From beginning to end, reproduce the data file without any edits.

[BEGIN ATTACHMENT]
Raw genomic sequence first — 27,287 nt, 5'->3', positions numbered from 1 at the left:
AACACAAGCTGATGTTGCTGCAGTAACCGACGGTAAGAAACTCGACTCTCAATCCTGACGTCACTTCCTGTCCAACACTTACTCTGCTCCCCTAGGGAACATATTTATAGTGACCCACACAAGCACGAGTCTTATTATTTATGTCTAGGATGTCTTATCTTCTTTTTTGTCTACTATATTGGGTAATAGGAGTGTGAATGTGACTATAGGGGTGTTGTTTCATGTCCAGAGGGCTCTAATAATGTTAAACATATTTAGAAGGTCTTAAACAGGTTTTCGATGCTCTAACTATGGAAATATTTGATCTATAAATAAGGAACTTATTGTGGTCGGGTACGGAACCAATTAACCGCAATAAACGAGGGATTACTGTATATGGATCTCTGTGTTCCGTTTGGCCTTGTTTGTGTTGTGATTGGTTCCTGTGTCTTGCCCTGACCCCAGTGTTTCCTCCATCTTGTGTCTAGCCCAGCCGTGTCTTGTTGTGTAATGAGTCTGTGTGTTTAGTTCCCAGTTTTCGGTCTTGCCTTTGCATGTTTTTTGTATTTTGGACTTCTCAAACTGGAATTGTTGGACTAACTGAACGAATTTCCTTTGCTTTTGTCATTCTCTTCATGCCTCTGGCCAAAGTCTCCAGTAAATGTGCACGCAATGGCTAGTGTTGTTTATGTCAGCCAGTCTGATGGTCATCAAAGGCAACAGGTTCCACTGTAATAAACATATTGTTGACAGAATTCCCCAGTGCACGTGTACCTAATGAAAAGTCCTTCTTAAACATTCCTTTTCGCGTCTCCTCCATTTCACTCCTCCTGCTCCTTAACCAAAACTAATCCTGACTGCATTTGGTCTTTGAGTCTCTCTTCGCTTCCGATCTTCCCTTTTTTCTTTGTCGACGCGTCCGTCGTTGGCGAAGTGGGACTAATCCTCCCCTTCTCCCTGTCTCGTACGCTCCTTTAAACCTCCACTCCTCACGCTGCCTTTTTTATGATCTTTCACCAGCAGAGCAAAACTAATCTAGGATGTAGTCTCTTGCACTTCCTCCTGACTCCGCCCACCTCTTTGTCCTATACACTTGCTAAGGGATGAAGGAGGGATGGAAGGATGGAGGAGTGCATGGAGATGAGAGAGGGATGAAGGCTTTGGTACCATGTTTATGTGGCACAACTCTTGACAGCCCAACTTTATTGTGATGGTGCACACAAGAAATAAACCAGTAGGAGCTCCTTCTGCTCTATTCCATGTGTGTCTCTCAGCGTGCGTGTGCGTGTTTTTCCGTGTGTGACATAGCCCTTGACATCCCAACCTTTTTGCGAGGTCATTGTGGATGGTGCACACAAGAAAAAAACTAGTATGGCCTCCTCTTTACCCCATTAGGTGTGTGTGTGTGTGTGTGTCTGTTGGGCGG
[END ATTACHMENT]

Raw genomic sequence first — 27,287 nt, 5'->3', positions numbered from 1 at the left:
AACACAAGCTGATGTTGCTGCAGTAACCGACGGTAAGAAACTCGACTCTCAATCCTGACGTCACTTCCTGTCCAACACTTACTCTGCTCCCCTAGGGAACATATTTATAGTGACCCACACAAGCACGAGTCTTATTATTTATGTCTAGGATGTCTTATCTTCTTTTTTGTCTACTATATTGGGTAATAGGAGTGTGAATGTGACTATAGGGGTGTTGTTTCATGTCCAGAGGGCTCTAATAATGTTAAACATATTTAGAAGGTCTTAAACAGGTTTTCGATGCTCTAACTATGGAAATATTTGATCTATAAATAAGGAACTTATTGTGGTCGGGTACGGAACCAATTAACCGCAATAAACGAGGGATTACTGTATATGGATCTCTGTGTTCCGTTTGGCCTTGTTTGTGTTGTGATTGGTTCCTGTGTCTTGCCCTGACCCCAGTGTTTCCTCCATCTTGTGTCTAGCCCAGCCGTGTCTTGTTGTGTAATGAGTCTGTGTGTTTAGTTCCCAGTTTTCGGTCTTGCCTTTGCATGTTTTTTGTATTTTGGACTTCTCAAACTGGAATTGTTGGACTAACTGAACGAATTTCCTTTGCTTTTGTCATTCTCTTCATGCCTCTGGCCAAAGTCTCCAGTAAATGTGCACGCAATGGCTAGTGTTGTTTATGTCAGCCAGTCTGATGGTCATCAAAGGCAACAGGTTCCACTGTAATAAACATATTGTTGACAGAATTCCCCAGTGCACGTGTACCTAATGAAAAGTCCTTCTTAAACATTCCTTTTCGCGTCTCCTCCATTTCACTCCTCCTGCTCCTTAACCAAAACTAATCCTGACTGCATTTGGTCTTTGAGTCTCTCTTCGCTTCCGATCTTCCCTTTTTTCTTTGTCGACGCGTCCGTCGTTGGCGAAGTGGGACTAATCCTCCCCTTCTCCCTGTCTCGTACGCTCCTTTAAACCTCCACTCCTCACGCTGCCTTTTTTATGATCTTTCACCAGCAGAGCAAAACTAATCTAGGATGTAGTCTCTTGCACTTCCTCCTGACTCCGCCCACCTCTTTGTCCTATACACTTGCTAAGGGATGAAGGAGGGATGGAAGGATGGAGGAGTGCATGGAGATGAGAGAGGGATGAAGGCTTTGGTACCATGTTTATGTGGCACAACTCTTGACAGCCCAACTTTATTGTGATGGTGCACACAAGAAATAAACCAGTAGGAGCTCCTTCTGCTCTATTCCATGTGTGTCTCTCAGCGTGCGTGTGCGTGTTTTTCCGTGTGTGACATAGCCCTTGACATCCCAACCTTTTTGCGAGGTCATTGTGGATGGTGCACACAAGAAAAAAACTAGTATGGCCTCCTCTTTACCCCATTAGGTGTGTGTGTGTGTGTGTGTCTGTTGGGCGG